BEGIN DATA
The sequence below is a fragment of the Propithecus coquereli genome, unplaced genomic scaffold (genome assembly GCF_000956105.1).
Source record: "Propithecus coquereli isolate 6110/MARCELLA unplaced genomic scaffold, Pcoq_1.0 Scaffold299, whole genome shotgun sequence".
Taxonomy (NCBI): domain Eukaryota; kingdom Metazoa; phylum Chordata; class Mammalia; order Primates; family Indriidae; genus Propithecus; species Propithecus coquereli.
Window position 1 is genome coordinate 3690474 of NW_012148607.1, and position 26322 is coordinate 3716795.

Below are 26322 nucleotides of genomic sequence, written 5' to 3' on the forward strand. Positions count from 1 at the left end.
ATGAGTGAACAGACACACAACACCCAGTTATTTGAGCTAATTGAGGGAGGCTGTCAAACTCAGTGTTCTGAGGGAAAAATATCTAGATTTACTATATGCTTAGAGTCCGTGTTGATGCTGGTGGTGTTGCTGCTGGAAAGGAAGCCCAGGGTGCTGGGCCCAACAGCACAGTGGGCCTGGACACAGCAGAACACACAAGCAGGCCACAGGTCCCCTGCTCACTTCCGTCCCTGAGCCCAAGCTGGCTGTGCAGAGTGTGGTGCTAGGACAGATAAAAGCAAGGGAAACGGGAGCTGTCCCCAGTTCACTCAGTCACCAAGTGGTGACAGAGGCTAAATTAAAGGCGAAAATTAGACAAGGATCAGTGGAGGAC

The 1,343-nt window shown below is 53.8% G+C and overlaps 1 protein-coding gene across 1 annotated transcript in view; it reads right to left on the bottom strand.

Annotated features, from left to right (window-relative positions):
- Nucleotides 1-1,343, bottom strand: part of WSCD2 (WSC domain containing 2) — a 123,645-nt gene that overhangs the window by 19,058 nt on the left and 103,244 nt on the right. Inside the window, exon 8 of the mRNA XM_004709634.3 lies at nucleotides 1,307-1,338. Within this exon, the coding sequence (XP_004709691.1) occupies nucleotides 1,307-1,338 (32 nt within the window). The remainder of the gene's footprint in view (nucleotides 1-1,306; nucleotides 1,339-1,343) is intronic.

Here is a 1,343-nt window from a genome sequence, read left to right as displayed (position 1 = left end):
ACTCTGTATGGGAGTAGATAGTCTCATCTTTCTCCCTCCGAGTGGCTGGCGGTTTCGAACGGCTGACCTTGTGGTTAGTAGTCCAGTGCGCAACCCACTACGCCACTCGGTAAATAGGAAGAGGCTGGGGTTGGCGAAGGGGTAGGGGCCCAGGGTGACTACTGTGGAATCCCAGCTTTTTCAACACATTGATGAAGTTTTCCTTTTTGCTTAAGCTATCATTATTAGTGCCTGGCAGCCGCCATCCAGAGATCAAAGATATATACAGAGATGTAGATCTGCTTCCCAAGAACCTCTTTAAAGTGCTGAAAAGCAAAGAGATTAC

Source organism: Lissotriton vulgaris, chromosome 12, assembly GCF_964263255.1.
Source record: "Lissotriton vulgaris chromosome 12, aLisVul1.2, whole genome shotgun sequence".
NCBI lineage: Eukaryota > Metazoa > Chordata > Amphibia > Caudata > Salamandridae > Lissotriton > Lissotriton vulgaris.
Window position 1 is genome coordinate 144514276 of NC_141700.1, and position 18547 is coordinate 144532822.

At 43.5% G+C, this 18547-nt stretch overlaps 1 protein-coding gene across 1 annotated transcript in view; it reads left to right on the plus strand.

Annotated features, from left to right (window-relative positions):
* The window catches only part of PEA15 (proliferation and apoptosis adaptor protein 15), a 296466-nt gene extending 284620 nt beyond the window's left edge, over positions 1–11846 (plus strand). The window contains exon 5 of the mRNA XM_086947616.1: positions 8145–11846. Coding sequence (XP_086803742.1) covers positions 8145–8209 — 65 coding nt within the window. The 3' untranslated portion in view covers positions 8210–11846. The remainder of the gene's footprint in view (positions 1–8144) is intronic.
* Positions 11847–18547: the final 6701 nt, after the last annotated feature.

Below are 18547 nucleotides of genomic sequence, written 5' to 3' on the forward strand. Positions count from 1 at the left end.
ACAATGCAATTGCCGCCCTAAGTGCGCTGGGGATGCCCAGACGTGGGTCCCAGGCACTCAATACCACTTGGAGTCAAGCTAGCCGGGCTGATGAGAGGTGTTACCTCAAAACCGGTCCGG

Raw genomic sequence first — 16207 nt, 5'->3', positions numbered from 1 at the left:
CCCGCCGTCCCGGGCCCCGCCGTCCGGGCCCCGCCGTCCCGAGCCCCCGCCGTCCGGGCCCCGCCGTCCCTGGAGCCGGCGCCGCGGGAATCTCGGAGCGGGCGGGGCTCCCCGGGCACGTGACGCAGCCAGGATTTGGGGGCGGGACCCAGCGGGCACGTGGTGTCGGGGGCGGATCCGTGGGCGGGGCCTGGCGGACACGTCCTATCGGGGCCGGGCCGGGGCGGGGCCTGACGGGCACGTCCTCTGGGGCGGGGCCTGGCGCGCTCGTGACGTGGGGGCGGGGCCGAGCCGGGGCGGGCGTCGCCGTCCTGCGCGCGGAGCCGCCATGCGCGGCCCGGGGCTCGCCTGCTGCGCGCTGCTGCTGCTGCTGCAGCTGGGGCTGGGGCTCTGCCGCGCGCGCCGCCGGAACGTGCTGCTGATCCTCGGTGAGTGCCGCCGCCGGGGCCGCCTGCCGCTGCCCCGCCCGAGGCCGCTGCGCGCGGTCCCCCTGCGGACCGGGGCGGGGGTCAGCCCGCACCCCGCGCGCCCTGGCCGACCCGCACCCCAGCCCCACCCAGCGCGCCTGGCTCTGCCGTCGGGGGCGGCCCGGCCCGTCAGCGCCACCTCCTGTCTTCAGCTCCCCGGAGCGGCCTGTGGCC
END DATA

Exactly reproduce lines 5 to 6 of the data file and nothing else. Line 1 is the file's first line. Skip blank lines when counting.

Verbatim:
Below are 26322 nucleotides of genomic sequence, written 5' to 3' on the forward strand. Positions count from 1 at the left end.
ATGAGTGAACAGACACACAACACCCAGTTATTTGAGCTAATTGAGGGAGGCTGTCAAACTCAGTGTTCTGAGGGAAAAATATCTAGATTTACTATATGCTTAGAGTCCGTGTTGATGCTGGTGGTGTTGCTGCTGGAAAGGAAGCCCAGGGTGCTGGGCCCAACAGCACAGTGGGCCTGGACACAGCAGAACACACAAGCAGGCCACAGGTCCCCTGCTCACTTCCGTCCCTGAGCCCAAGCTGGCTGTGCAGAGTGTGGTGCTAGGACAGATAAAAGCAAGGGAAACGGGAGCTGTCCCCAGTTCACTCAGTCACCAAGTGGTGACAGAGGCTAAATTAAAGGCGAAAATTAGACAAGGATCAGTGGAGGAC